The Hollander family just wants to have an enjoyable European holiday. What they get instead is a hijacked plane to Vulgaria and mistaken identities as spies, forcing them to take refuge in the American Embassy until they can be rescued. If this sounds like the mad-cap, screwball scenario of a film from the sixties, it's because...it is. The 1969 film comedy, Don't Drink the Water, was based on Woody Allen's play written in 1966. At the time, Allen was kicking around London, waiting to shoot a small part in Casino Royale (1967), a spoof of the Bond films that Allen helped script. The delay turned into six months, and Allen used the time to his advantage by writing Don't Drink the Water. The play enjoyed a one year run on Broadway. When 20th Century Fox was organizing a film version, however, Allen was conspicuously absent. Shot mostly in Quebec and Miami, Don't Drink the Water was "inspired by Woody's firsthand impressions of what it was like to be in a foreign country, deprived of the everyday necessities of New York life, while the plot, said Woody, posited the idea of what might happen if his own family were let loose abroad, even though they had never had that experience." (from Woody: Movies From Manhattan by Julian Fox). Starring Jackie Gleason and Estelle Parsons, Don't Drink the Water was helmed by Howard Morris, a man of many talents. Beginning his career entertaining WWII troops with Carl Reiner, he cut his teeth working for Sid Caesar during the 50s. Reflecting on his relationship with Morris, Reiner once commented, "The thing about Howie that's most interesting is the extent of his talent." Beginning in the 60s, his voice was used for hundreds of Hanna-Barbera characters in animated cartoons and he delivered many memorable performances on the big and small screen, most notably in Mel Brooks' High Anxiety (1977) and as Ernest T. Bass on The Andy Griffith Show (1960-8). Behind the camera he teamed up with the screenwriters of Don't Drink the Water, R.S. Allen (no relation to Woody) and Harvey Bullock to make the light comedies Who's Minding the Mint? (1967) with Milton Berle and With Six You Get Eggroll (1968) starring Doris Day. Jackie Gleason, already a comedy legend for his work in The Honeymooners (1955-6) and his enormously popular variety show The Jackie Gleason Show (1952-9), brings his larger-than-life presence to the screen as father Walter Hollander. As his hapless wife Marion, Estelle Parsons gets a shot at a comedic turn, a change of pace for an actor nominated for her supporting work in the dramas Bonnie and Clyde (1967) and Rachel, Rachel (1968). Don't Drink the Water's supporting cast has some notable additions: Ted Bessell, as the ambassador's son, was best known as "That Guy" Don Hollinger from the That Girl (1966-71) television series starring Marlo Thomas. Michael Constantine has received recent notice as the Windex-wielding father in My Big Fat Greek Wedding (2002). And Richard Libertini, who reprised his role from the Broadway show to the screen in his first major film credit, is best known for his offbeat, quirky characters, like the cosmic mystic from Carl Reiner's All of Me (1984). Director Morris takes another turn in front of the camera and pops up in an uncredited role as the aged getaway pilot who's been on call for six years. Even Unit Manager Martin Danzig gets in on the action in a bit part! All fun and games aside, Woody was not amused. The film's editor, Ralph Rosenblum, recalled (in Woody: Movies From Manhattan by Julian Fox) 'He [Howard Morris] didn't do a very good job of it. He missed the whole point of the thing. It should have been in these very cramped little quarters of this foreign embassy and he blew it up, made it much too lavish. It finally cost about $8m but no one came to see it. It was a terrible failure.' Woody's dissatisfaction with the film version of Don't Drink the Water led him to direct and star in his own television version in 1994, co-starring Michael J. Fox. Producer: Jack Grossberg, Charles H. Joffe, Joseph E. Levine, Henry Polonsky, Jack RollinsDirector: Howard MorrisScreenplay: Woody Allen, R.S. Allen, Harvey BullockCinematography: Harvey GenkinsFilm Editing: Ralph RosenblumArt Direction: Robert GundlachMusic: Patrick WilliamsCast: Jackie Gleason (Walter Hollander), Estelle Parsons (Marion Hollander), Ted Bessell (Axel Magee), Joan Delaney (Susan Hollander), Michael Constantine (Krojack), Howard St. John (Ambassador Magee). C-100m. Letterboxed. by Eleanor Quin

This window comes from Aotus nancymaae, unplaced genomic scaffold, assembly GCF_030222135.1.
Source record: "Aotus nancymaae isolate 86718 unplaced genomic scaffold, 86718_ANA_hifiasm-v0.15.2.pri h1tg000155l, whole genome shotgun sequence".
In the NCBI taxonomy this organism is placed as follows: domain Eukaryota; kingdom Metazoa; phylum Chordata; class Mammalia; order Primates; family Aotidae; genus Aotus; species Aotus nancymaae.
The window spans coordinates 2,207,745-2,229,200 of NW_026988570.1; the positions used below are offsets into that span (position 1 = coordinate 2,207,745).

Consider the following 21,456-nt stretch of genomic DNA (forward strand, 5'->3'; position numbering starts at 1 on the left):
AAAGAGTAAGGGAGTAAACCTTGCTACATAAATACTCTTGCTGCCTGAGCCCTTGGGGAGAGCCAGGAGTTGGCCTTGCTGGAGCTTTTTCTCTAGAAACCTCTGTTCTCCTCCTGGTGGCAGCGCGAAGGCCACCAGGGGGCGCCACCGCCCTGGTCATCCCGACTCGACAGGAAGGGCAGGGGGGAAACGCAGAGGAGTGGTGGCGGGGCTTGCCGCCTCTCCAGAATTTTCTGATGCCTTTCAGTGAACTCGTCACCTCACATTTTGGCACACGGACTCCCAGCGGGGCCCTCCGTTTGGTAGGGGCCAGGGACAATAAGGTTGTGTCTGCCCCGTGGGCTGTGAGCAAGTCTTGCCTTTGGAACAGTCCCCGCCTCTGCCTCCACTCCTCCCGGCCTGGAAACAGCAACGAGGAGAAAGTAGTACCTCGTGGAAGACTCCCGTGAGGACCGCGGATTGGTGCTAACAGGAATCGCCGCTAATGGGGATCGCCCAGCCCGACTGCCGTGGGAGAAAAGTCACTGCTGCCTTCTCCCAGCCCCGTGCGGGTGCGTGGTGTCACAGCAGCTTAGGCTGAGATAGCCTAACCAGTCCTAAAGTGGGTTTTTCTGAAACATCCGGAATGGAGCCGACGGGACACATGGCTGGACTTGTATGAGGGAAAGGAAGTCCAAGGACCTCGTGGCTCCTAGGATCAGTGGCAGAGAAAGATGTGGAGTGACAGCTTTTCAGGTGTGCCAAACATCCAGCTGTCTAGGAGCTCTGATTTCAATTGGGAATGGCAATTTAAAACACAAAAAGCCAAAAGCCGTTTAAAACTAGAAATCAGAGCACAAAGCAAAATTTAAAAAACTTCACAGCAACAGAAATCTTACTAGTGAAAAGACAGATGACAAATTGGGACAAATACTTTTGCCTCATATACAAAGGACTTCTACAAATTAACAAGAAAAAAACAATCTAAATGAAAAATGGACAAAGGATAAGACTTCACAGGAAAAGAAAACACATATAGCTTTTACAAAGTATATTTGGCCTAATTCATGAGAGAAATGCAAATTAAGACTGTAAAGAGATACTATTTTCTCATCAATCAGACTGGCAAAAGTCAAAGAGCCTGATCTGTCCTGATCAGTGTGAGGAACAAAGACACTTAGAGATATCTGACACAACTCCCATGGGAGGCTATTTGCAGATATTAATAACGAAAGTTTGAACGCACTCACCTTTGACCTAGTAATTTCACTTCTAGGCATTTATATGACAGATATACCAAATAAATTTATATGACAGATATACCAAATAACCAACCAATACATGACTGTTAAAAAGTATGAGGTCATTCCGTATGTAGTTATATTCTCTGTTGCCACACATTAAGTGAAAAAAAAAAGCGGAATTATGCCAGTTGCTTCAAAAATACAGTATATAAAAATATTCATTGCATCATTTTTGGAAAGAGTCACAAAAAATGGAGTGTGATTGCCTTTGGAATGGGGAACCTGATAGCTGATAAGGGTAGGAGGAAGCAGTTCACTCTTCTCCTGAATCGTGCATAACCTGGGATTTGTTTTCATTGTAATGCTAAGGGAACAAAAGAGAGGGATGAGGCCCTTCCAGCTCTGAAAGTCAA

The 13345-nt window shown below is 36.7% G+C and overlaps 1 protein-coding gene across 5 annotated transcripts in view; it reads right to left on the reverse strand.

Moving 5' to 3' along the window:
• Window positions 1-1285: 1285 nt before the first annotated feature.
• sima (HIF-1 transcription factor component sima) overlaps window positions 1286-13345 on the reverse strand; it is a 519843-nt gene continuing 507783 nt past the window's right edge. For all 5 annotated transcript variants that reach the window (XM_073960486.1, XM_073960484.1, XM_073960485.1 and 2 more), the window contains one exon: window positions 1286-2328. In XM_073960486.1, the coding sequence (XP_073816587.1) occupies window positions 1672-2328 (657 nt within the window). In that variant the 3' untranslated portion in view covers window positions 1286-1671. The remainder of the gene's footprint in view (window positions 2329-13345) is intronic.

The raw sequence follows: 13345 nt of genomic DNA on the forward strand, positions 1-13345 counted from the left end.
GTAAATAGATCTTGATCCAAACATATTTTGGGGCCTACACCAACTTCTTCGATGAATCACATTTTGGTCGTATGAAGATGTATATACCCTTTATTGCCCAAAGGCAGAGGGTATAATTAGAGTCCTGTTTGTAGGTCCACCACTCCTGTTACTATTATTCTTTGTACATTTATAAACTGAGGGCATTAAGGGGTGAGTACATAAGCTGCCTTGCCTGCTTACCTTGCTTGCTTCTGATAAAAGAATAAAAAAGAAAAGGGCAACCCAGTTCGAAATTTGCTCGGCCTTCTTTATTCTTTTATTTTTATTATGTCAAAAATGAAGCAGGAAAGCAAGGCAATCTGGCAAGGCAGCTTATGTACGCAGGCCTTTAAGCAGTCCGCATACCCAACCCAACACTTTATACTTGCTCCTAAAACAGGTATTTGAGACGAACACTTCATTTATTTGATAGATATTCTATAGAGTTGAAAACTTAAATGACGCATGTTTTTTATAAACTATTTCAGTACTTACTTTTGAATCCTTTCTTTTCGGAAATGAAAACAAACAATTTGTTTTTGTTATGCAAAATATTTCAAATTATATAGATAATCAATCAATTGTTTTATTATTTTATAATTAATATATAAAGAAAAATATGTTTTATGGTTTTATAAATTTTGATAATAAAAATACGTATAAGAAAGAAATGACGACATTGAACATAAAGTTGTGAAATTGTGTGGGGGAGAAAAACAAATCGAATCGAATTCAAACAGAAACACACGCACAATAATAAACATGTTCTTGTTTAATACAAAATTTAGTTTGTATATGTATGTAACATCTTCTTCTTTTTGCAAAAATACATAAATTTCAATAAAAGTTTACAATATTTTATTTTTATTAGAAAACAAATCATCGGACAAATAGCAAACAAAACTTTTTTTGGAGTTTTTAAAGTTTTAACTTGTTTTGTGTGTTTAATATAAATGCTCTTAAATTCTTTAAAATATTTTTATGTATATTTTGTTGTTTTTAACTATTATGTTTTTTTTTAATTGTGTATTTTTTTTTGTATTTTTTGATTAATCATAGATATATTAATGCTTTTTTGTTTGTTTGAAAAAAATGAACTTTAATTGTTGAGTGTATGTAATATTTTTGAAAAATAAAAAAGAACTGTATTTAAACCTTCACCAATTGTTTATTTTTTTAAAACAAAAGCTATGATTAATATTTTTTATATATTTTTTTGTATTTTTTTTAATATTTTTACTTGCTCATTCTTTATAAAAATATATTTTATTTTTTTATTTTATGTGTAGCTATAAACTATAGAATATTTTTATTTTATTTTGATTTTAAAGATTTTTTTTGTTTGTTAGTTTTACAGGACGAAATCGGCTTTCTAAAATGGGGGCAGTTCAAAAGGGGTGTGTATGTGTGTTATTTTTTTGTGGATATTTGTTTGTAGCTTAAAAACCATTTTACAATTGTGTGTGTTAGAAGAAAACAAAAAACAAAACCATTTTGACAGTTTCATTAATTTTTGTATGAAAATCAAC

Quotes

I don't eat oysters. You have to eat them alive. I like my food dead. Not sick, not wounded -- dead!
- Walter Hollander

Trivia

Notes

Location scenes filmed in Miami, Florida, and Quebec, Canada.

Miscellaneous Notes

Released in United States Fall November 1969

Based on the Woody Allen play "Don't Drink the Water."

Released in USA on video.

Released in United States Fall November 1969